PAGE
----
New Emergency Regulations to Protect Outdoor Workers from Wildfire Smoke

July 2019

 

On July 18, 2019, the California Department of Industrial Relations, Occupational Safety and Health Standards Board (“Board,” also known as “Cal/OSHA”), adopted emergency regulations designed to protect outdoor workers from wildfire smoke. 

The new rules apply to workplaces where the current Air Quality Index (“AQI”) for PM2.5 is 151 or greater, and the employer should reasonably anticipate that employees may be exposed to wildfire smoke.  The regulations do not apply to workplaces in enclosed buildings, structures or vehicles in which the air is filtered, where employees would be exposed to an AQI for PM2.5 of 151 or greater for a total of one hour or less during a shift, or to firefighters engaged in wildland firefighting.

When applicable, the wildfire regulations establish the following requirements:

  • Employers must determine employee exposure to PM2.5 before each shift and periodically thereafter, as needed;
  • Employers must provide training and instruction for employees regarding the effects of wildfire smoke, and establish an effective communication system regarding wildfire smoke hazards, the current AQI for PM2.5, and encouraging employees to inform employers of worsening air quality and/or the onset of physical symptoms of wildfire smoke exposure;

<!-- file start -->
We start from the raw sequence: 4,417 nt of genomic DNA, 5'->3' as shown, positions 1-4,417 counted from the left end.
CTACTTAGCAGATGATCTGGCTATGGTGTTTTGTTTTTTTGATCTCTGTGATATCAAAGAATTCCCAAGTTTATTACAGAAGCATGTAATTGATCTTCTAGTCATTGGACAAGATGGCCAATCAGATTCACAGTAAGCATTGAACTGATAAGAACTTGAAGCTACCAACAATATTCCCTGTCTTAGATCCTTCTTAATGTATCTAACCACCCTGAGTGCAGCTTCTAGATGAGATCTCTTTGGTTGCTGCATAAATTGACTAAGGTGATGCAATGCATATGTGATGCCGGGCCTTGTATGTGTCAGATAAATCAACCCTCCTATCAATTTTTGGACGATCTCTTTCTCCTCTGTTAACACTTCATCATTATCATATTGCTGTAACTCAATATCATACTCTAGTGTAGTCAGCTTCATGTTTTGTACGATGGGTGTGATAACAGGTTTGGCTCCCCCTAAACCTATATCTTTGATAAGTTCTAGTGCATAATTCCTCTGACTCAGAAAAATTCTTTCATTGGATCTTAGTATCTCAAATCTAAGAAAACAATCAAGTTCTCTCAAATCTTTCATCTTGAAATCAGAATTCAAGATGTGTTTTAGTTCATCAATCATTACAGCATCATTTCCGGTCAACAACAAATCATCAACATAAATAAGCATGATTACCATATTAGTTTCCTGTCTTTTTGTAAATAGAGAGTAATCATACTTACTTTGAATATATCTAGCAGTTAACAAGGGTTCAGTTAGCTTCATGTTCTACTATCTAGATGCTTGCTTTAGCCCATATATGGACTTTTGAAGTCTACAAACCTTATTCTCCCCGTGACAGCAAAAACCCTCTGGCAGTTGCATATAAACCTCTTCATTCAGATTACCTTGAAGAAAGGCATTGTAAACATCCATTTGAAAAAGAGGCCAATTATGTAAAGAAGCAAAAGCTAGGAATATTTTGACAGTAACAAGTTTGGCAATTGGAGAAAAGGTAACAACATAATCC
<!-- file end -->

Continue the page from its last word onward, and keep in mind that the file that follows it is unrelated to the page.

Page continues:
• Employers must reduce employee exposure to wildfire smoke if feasible. This can include adjusting work schedules, working in a structure with filtered air, working in a vehicle with filtered air, or providing respiratory protective equipment.

The emergency regulations will remain in effect for a minimum 180 days following a brief review by the Office of Administrative Law and filing with the Secretary of State. 

The regulations may become permanent should Cal/OSHA review the rules through a standard rulemaking progress within the time period the emergency rules are in effect.

For the full text of the emergency regulations click here.  To download a copy of this article, click here.

 

© 2019 – Harrison, Temblador, Hungerford & Johnson LLP.  All rights reserved. The information in this article has been prepared by Harrison, Temblador, Hungerford & Johnson LLP for informational purposes only and does not constitute legal advice.

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